Legato continues to spread its message. Despite the extensive newspaper, internet and television advertising in the province in April and May, the ongoing interest in Legato continuing into August proves that the best advertising is always word of mouth. Visitors are continuing to book appointments to see the exhibition over the relentlessly hot summer, and I am sure that is not because the gallery is a cool oasis in a scorched land. Recently while in New Zealand I received a phonecall from Italy, from a repeat visitor who had requested another viewing of Legato and wanted to comment on the different emotional power of the exhibition in the new venue.
Here in New Zealand three veteran soldiers looked at the exhibition photos and remembered, chatted, discussed many aspects of their time in Italy, and expressed their appreciation of the Cassino exhibition. Fingers lingered on the photograph showing Merv Appleton's work, the grave marked with the rifle having personal meaning for each of them.
A caller from Wellington shared with me comments from the Maori community who were grateful that their fallen were remembered in the exhibition. And so it goes on. It is now almost three months since the opening and it is still being discussed both in New Zealand and in Italy.
Another visit, where friends were talking about an article in the Waikato Times featuring Sarah Scott's contribution to Legato, saw a very animated and wide-ranging discussion about war, peace, and the current situation in Afghanistan. Dave Fowell's work was the most appropriate to discuss in that context, and it continues to spread its message from its lofty home in the historic Italian village. The conversation was passionate, and the word that stays with me from that conversation is "avarice". Our hostess very emphatically attributed the power struggles causing conflict to greed, unequal distribution of resources and love of power.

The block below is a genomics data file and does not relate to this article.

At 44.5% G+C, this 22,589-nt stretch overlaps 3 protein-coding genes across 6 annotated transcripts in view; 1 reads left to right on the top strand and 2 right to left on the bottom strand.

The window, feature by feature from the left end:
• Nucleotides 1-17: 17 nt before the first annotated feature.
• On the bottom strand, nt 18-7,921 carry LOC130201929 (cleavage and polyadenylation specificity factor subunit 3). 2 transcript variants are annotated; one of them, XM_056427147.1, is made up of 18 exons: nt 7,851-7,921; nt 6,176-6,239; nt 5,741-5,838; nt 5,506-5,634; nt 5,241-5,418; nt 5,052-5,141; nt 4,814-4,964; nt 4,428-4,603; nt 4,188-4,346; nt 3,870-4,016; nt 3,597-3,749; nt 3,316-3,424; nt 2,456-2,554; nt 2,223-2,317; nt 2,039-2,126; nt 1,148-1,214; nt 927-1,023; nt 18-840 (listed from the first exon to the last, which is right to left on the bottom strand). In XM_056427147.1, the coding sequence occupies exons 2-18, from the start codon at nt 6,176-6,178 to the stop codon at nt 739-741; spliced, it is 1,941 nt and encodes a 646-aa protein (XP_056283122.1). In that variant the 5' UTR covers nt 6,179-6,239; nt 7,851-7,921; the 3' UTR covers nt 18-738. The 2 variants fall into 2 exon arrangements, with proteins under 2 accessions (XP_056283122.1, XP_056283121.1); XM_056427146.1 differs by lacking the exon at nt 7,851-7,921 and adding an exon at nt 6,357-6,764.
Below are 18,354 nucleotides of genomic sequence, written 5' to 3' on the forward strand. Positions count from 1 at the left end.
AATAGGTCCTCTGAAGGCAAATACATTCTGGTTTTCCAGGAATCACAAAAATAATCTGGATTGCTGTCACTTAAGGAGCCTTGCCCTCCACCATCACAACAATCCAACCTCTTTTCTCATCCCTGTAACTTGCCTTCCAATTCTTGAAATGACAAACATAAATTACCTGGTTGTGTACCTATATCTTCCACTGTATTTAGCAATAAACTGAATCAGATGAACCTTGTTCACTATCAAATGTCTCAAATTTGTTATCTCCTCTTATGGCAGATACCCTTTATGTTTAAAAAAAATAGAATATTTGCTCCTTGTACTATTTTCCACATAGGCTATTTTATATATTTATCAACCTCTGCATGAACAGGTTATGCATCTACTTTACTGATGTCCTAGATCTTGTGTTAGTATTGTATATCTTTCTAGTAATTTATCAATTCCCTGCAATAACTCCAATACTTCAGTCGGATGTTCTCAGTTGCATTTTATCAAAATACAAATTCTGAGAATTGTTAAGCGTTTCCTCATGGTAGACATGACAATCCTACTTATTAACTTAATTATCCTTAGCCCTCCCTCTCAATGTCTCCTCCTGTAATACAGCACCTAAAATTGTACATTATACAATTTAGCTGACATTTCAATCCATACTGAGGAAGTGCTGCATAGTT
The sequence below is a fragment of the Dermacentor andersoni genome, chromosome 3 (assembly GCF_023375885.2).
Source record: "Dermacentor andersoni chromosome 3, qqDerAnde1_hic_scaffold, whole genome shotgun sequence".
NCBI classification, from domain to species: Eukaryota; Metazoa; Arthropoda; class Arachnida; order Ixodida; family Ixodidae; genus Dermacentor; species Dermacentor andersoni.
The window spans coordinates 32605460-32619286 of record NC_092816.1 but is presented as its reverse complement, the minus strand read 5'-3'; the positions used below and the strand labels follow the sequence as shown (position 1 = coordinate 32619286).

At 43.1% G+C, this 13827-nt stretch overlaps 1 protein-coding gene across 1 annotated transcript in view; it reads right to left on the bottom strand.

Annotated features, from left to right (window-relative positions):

Now that New Zealand has lost a soldier in Afghanistan on active duty it is timely to remind ourselves that commemoration and respect is not enough. To truly honour our fallen we must not allow their sacrifices to be in vain. Those artists who choose to work for peace must make that step, from the exhibition at Cassino, to "making work that reflects today's conflicts, today's victims, today's political status." (author, Legato depliant, 2010). One "artist" doing exactly this is Lucy Adlington, in her novel for teenagers based on the Battle of Cassino, Burning Mountain. Others include New Zealanders Glenda Kane and Lisa Allen with their sensitively illustrated and poignant story, Anzac Day Parade. These artists and writers are using their time, talents, skills and creativity with real purpose, and in doing so are truly making a difference.
Another book that must be mentioned is Greg Mortenson's Three Cups of Tea. One person with drive and vision really can change lives.